An Optimist’s Guide to 2017
Unless you are paid to write obituaries, 2016 was a grim year. In the UK, half the voters were so aghast at the state of the nation that they voted to leave the EU; the other half were aghast at the result. If my colleague Gideon Rachman is right, a train-crash Brexit negotiation is likely to disappoint both sides. In the US, a similar situation prevails: half the country is appalled at the prospect of President Trump, while the other half elected him because they were appalled at the status quo.
We can remind ourselves that things would be very much worse if we lived in Syria — but while that’s reason for gratitude, it’s hardly a source of comfort. Yet there’s a lot going right in the world. Noticing the good news as well as the bad is not just reassuring — it’s also essential for making reasoned policies. So, here are five reasons to be cheerful in 2017.
• We’re healthier than ever before. A century ago, global average life expectancy at birth was just 35. When I was born, it was 60. Recently it rose above 70. Even in Africa and the former Soviet Union, where life expectancy fell in the 1990s, the upward trend has resumed and longevity is now at the highest level yet recorded. Partly this progress is thanks to far more widespread access to good sanitation. And it’s partly because there are treatments — vaccines and antibiotics, for example — that were not available for any money 100 years ago but now cost pennies. Charles Kenny, author of Getting Better (UK) (US), wrote: “Countries as poor and wretched as Haiti, Burma and the Congo have infant mortality rates today that are lower than those that any country in the world achieved in 1900.”
There is a much-noted exception to this finding. Late in 2015, economists Anne Case and Nobel laureate Angus Deaton found that mortality has recently been increasing in middle-aged non-Hispanic whites in the US. The finer details of that finding have been disputed but it’s certainly clear that this particular group hasn’t been enjoying the advances in health that are so widespread elsewhere. Yet it’s only striking news because lack of progress in health is so unusual.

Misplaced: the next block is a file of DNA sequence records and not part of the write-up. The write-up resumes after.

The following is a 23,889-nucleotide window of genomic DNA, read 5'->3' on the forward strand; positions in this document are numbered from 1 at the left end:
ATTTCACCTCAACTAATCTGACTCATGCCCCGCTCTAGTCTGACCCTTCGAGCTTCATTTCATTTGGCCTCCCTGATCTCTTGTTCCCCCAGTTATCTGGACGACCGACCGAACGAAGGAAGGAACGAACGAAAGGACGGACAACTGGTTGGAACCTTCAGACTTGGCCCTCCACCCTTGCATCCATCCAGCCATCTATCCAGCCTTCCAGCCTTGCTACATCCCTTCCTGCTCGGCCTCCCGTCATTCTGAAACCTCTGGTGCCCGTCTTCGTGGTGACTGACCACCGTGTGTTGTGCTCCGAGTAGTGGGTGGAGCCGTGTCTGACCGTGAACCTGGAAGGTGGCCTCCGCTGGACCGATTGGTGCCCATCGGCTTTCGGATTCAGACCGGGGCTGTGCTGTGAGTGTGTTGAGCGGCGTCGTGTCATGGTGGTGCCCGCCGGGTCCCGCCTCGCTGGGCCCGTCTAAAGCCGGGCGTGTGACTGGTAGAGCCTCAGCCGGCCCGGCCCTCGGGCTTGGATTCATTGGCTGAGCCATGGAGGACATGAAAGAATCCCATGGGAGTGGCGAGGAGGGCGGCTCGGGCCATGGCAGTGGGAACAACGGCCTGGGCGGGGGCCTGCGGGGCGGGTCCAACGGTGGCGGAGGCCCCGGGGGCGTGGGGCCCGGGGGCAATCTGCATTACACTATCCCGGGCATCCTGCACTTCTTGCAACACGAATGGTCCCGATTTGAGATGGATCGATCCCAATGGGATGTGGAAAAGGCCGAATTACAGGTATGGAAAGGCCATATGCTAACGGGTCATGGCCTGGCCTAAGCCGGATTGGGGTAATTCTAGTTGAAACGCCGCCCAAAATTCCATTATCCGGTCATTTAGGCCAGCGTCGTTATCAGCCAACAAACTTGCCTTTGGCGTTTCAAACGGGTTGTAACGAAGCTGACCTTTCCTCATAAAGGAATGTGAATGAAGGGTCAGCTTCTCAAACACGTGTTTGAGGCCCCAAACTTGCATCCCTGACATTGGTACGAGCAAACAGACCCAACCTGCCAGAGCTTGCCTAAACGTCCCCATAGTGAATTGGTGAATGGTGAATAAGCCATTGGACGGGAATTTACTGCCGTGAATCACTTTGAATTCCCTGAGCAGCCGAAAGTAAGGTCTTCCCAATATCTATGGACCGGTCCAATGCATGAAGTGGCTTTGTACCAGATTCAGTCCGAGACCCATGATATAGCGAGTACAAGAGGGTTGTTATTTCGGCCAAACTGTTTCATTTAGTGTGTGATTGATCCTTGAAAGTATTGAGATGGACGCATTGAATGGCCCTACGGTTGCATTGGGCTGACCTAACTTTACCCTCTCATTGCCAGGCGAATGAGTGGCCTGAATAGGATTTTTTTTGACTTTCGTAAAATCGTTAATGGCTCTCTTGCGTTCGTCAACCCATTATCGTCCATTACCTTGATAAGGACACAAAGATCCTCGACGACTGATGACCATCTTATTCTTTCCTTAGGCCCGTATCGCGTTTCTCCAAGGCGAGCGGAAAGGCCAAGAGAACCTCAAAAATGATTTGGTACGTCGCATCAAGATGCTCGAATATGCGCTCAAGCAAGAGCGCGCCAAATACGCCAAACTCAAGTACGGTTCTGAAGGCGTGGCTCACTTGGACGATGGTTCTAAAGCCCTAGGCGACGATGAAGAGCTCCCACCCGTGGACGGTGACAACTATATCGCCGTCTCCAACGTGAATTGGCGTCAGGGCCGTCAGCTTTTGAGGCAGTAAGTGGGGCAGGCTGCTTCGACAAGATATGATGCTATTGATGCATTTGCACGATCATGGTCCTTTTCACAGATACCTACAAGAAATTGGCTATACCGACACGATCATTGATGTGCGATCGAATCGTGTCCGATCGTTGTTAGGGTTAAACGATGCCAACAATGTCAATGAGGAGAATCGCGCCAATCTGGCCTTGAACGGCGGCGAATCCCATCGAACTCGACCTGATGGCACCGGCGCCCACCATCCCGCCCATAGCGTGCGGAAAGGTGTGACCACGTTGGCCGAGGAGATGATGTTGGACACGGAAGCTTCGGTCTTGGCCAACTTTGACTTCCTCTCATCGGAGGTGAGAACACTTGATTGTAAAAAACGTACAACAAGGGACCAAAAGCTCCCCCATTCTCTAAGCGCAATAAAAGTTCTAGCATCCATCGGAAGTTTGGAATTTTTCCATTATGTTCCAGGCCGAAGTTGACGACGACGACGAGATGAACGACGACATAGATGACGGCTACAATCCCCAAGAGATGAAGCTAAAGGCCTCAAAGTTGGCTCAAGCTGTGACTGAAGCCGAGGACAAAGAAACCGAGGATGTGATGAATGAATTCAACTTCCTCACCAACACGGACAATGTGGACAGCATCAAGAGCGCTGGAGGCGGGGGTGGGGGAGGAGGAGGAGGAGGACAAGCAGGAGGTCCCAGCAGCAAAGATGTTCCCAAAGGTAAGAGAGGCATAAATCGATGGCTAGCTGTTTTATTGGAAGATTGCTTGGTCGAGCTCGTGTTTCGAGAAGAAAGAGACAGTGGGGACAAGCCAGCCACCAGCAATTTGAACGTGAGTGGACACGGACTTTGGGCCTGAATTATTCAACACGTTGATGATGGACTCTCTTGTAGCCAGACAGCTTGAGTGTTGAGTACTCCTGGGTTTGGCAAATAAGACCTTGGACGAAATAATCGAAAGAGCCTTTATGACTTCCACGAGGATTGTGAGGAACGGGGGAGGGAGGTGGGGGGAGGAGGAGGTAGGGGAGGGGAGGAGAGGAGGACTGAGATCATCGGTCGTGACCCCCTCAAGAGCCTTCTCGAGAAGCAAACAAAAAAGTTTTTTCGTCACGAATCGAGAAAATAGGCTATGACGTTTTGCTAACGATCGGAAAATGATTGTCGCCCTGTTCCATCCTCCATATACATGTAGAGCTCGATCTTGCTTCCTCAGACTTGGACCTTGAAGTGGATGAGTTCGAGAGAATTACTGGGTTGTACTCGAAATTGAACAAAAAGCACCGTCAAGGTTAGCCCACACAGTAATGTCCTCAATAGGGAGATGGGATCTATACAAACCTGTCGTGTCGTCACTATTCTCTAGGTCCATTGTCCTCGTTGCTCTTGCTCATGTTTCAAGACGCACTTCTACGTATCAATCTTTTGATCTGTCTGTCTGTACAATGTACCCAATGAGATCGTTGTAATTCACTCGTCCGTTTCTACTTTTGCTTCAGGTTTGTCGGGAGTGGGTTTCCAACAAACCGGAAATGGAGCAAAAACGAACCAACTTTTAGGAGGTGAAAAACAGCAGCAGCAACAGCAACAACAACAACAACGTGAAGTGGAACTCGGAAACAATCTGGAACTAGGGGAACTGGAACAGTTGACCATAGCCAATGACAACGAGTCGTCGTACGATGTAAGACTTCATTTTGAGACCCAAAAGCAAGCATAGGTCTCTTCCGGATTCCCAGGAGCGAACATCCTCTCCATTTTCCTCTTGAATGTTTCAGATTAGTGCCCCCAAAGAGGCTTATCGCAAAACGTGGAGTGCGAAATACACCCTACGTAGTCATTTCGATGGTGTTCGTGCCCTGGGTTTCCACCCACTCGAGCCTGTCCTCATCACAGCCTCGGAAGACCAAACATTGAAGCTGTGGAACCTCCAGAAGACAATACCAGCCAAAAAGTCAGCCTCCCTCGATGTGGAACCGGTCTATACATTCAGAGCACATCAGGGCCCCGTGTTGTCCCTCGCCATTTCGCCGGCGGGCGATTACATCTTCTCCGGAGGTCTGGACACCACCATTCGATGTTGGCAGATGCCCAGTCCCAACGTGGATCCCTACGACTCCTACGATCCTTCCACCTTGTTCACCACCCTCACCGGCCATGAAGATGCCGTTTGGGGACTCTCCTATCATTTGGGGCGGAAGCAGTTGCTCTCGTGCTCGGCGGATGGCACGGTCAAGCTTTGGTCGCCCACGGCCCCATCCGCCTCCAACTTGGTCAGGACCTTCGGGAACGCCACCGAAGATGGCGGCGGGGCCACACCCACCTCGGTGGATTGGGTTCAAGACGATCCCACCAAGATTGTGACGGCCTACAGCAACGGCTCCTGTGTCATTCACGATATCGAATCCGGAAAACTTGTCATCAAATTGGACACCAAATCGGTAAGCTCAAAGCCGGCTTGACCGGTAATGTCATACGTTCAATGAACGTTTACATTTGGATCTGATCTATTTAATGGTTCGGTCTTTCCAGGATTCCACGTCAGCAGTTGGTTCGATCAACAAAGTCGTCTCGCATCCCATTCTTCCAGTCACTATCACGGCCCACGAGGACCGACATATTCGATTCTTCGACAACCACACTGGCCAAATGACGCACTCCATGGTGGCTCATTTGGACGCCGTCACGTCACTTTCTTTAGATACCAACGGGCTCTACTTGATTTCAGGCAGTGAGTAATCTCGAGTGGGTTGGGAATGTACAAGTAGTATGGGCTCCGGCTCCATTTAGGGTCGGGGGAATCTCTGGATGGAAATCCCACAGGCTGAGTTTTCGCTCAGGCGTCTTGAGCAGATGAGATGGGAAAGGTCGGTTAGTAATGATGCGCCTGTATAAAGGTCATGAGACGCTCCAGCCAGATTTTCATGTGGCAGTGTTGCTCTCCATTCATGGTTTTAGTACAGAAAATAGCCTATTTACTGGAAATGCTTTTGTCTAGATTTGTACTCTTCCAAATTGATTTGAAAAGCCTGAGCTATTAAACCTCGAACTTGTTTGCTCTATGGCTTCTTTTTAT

• Despite this increase in life expectancy, the number of people living on the planet is increasing much more slowly than in the 20th century. World population growth, which was an unsustainable 2 per cent a year in the 1960s, has been falling steadily and is about to drop below 1 per cent a year. This is good news for the planet.
• The world economy continues to grow and, despite a decade of economic distress in the US and Europe, world growth rates have reliably exceeded 3 per cent. At such a rate, the world economy itself doubles in size every 20-25 years. Such growth poses serious environmental challenges but, on balance, it’s a lot better than stagnation. According to data assembled by the economist Max Roser, the proportion of the world’s population living in the most extreme poverty has fallen from about 95 per cent two centuries ago to about 60 per cent 50 years ago to about 10 per cent today.
• The fruits of this growth are not quite so unevenly distributed as some commentary would have us believe. There is no one simple way to measure global income inequality but it’s reasonable to describe it as falling: China and India, after all, are large, poor and growing quickly. In the US, income inequality has risen. But in the UK, it has not — at least, not for a generation. Income inequality across most of the UK population increased dramatically in the 1980s but has fallen a little since then. At the very top of the UK income distribution, inequality continued to increase for longer. Yet it fell after the financial crisis, and the share of income enjoyed by the top 5 per cent, top 1 per cent and top 0.1 per cent is lower today than it was in 2000. Inequality is still high in the UK, but this is an old problem rather than a worsening one.
• Finally, there’s the decline in war, murder, torture and many other kinds of violence over the long run, certainly since 1945 and, arguably, over a much longer period. It was most famously documented by Steven Pinker in his 2011 book The Better Angels of Our Nature (UK) (US). Is this certain to continue? Perhaps not in a world where nuclear war is possible. Nevertheless, so far, so good.
None of this is to suggest that all is well. There’s plenty to concern any reasonable person, from the growth of nationalism in Europe, to Donald Trump’s apparent belligerence, to the alarming changes in the planet’s climate, to the ability of terrorists to strike in Europe’s capitals. So I’m worried about what 2017 has in store for us. But it’s not because I think the world is going to hell. It’s because I think we have so much progress to celebrate — and so much to lose.
Written for and first published in the Financial Times.